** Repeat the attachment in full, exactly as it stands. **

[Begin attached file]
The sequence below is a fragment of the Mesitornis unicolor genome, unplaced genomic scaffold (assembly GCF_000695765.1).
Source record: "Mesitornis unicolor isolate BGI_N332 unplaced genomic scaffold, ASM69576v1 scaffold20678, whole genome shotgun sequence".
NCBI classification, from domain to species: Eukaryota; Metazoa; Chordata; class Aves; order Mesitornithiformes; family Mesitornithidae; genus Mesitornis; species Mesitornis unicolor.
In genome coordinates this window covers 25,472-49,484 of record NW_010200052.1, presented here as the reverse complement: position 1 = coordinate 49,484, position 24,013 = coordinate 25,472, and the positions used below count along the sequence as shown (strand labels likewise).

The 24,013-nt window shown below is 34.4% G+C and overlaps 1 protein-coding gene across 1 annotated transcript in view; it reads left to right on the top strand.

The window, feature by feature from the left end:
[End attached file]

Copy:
The sequence below is a fragment of the Mesitornis unicolor genome, unplaced genomic scaffold (assembly GCF_000695765.1).
Source record: "Mesitornis unicolor isolate BGI_N332 unplaced genomic scaffold, ASM69576v1 scaffold20678, whole genome shotgun sequence".
NCBI classification, from domain to species: Eukaryota; Metazoa; Chordata; class Aves; order Mesitornithiformes; family Mesitornithidae; genus Mesitornis; species Mesitornis unicolor.
In genome coordinates this window covers 25,472-49,484 of record NW_010200052.1, presented here as the reverse complement: position 1 = coordinate 49,484, position 24,013 = coordinate 25,472, and the positions used below count along the sequence as shown (strand labels likewise).

The 24,013-nt window shown below is 34.4% G+C and overlaps 1 protein-coding gene across 1 annotated transcript in view; it reads left to right on the top strand.

The window, feature by feature from the left end: